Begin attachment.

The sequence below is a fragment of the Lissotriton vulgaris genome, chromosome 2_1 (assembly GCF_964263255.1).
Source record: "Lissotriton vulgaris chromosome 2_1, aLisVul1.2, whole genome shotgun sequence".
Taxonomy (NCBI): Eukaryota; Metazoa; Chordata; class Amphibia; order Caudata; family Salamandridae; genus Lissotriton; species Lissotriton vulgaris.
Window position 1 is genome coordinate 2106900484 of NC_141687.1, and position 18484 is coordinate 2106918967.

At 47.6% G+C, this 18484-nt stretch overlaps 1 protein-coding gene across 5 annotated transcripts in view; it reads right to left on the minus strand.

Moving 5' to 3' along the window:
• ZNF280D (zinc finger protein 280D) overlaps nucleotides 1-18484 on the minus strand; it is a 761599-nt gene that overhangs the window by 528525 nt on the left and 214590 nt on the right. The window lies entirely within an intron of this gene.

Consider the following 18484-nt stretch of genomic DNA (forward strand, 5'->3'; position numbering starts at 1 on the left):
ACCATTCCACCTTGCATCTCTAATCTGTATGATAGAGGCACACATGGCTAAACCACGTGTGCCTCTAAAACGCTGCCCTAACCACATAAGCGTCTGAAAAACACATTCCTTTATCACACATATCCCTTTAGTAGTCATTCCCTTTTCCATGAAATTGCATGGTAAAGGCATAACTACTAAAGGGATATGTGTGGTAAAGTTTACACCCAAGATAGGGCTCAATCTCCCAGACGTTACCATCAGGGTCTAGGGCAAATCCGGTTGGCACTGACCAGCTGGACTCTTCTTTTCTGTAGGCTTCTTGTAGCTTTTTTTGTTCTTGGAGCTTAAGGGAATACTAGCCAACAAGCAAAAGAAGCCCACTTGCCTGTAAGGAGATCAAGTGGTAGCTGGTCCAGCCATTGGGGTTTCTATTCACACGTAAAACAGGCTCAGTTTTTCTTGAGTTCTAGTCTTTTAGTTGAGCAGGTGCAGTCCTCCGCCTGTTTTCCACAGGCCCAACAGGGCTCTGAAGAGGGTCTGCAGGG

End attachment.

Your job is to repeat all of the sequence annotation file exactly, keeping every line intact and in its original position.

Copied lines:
The sequence below is a fragment of the Lissotriton vulgaris genome, chromosome 2_1 (assembly GCF_964263255.1).
Source record: "Lissotriton vulgaris chromosome 2_1, aLisVul1.2, whole genome shotgun sequence".
Taxonomy (NCBI): Eukaryota; Metazoa; Chordata; class Amphibia; order Caudata; family Salamandridae; genus Lissotriton; species Lissotriton vulgaris.
Window position 1 is genome coordinate 2106900484 of NC_141687.1, and position 18484 is coordinate 2106918967.

At 47.6% G+C, this 18484-nt stretch overlaps 1 protein-coding gene across 5 annotated transcripts in view; it reads right to left on the minus strand.

Moving 5' to 3' along the window:
• ZNF280D (zinc finger protein 280D) overlaps nucleotides 1-18484 on the minus strand; it is a 761599-nt gene that overhangs the window by 528525 nt on the left and 214590 nt on the right. The window lies entirely within an intron of this gene.

Consider the following 18484-nt stretch of genomic DNA (forward strand, 5'->3'; position numbering starts at 1 on the left):
ACCATTCCACCTTGCATCTCTAATCTGTATGATAGAGGCACACATGGCTAAACCACGTGTGCCTCTAAAACGCTGCCCTAACCACATAAGCGTCTGAAAAACACATTCCTTTATCACACATATCCCTTTAGTAGTCATTCCCTTTTCCATGAAATTGCATGGTAAAGGCATAACTACTAAAGGGATATGTGTGGTAAAGTTTACACCCAAGATAGGGCTCAATCTCCCAGACGTTACCATCAGGGTCTAGGGCAAATCCGGTTGGCACTGACCAGCTGGACTCTTCTTTTCTGTAGGCTTCTTGTAGCTTTTTTTGTTCTTGGAGCTTAAGGGAATACTAGCCAACAAGCAAAAGAAGCCCACTTGCCTGTAAGGAGATCAAGTGGTAGCTGGTCCAGCCATTGGGGTTTCTATTCACACGTAAAACAGGCTCAGTTTTTCTTGAGTTCTAGTCTTTTAGTTGAGCAGGTGCAGTCCTCCGCCTGTTTTCCACAGGCCCAACAGGGCTCTGAAGAGGGTCTGCAGGG